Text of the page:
Furthermore, the bigger index trades on a multiple of 11.8 times earnings, delivering an earnings yield of 8.5% a year. These figures for the mid-cap index are 12.1 and 8.3%, respectively.

Therefore, these London market measures are trading at broadly similar levels. However, it’s important to note that both are valued at large discounts to other major stock markets, both in historical and geographical terms.

Therefore, with little to differentiate between the two, I’d probably buy both, rather than one or the other. I could do this by buying into a low-cost FTSE 350 tracker fund or similar, taking advantage of attractively priced UK stocks across the board.

I like this FTSE 250 stock

Alternatively, instead of buying into a market index or two, I could pick and choose my own stocks. For example, I’m positive on the shares of ITV (LSE: ITV). Founded in 1955, ITV is Britain’s biggest commercial terrestrial broadcaster.

Unfortunately, old-school linear television is falling out of favour with younger generations, leading advertisers to cut back their spending on TV ads. This has led to falling revenues and earnings at the Love Island broadcaster.

Then again, the group has two go-go growth divisions under its wing: producing content for other media outlets globally, plus fast-growing streaming service ITVX. Good news: growth is strong in these and other digital divisions.

ITV shares haven’t done too well in recent years. Its stock is down 14.1% over one year and 45.4% over five years. Last month, the share price plunged to a 52-week low (on 28 February) of 54.94p, before rebounding.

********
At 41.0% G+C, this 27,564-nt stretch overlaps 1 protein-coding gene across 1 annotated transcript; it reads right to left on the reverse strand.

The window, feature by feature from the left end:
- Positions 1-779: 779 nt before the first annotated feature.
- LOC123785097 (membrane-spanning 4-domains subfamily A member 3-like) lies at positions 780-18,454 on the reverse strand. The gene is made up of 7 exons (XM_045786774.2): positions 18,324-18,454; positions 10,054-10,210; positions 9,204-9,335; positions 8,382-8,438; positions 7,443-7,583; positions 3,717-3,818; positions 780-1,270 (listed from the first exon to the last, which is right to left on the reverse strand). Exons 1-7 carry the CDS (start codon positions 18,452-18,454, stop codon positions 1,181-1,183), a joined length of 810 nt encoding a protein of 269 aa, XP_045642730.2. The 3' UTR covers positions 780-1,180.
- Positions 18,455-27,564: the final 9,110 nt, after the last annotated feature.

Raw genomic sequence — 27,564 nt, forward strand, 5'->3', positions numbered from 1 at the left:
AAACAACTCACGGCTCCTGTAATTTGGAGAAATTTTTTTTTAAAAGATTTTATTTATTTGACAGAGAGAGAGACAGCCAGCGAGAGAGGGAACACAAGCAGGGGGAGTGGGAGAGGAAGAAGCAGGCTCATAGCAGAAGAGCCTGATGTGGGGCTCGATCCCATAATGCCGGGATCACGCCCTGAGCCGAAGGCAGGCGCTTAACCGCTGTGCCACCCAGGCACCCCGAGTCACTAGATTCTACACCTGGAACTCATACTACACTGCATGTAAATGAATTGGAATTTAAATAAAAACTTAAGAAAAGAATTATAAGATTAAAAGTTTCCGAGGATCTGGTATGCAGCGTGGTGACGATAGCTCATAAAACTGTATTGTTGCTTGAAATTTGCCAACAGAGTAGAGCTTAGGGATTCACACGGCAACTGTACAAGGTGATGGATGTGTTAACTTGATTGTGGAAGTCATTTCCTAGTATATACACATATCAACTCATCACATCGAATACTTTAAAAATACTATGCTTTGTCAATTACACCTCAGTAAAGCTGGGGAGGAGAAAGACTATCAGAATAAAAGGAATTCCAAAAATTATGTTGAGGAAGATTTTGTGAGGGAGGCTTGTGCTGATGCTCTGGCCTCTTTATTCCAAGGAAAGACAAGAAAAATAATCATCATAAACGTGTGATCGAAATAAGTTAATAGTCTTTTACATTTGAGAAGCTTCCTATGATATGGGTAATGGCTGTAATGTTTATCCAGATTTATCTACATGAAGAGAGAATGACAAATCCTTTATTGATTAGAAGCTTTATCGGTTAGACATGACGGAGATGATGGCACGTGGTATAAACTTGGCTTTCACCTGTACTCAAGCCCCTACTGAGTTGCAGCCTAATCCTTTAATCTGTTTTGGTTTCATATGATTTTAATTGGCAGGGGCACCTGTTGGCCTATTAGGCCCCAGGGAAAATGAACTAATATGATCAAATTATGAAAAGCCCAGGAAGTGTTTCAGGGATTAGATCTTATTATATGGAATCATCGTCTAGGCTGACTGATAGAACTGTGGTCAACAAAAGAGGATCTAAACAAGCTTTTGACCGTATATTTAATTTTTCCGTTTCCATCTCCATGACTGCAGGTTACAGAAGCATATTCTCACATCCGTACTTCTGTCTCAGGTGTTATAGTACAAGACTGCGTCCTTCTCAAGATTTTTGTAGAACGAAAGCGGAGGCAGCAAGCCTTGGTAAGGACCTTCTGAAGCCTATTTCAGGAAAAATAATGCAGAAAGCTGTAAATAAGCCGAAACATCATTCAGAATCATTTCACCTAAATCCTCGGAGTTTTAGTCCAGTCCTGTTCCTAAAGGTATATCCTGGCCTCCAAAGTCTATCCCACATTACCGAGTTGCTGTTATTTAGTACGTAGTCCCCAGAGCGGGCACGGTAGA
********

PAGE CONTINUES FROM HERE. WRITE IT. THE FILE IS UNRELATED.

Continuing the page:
Now at 71.06p, this FTSE 250 firm is valued at £2.9bn, while its stock offers a chunky dividend yield exceeding 7% a year. Even if the group’s revenues, earnings and cash flow are lower this year than in 2023, I suspect this payout will be held.

Hence, my wife and I will hold on tightly to our ITV holding, bought at 68.7p a share!

Should you invest, the value of your investment may rise or fall and your capital is at risk. Before investing, your individual circumstances should be assessed. Consider taking independent financial advice.

Cliff D’Arcy has an economic interest in ITV shares. The Motley Fool UK has recommended ITV. Views expressed on the companies mentioned in this article are those of the writer and therefore may differ from the official recommendations we make in our subscription services, such as Share Advisor, Hidden Winners and Pro. Here at The Motley Fool, we believe that considering a diverse range of insights makes us better investors.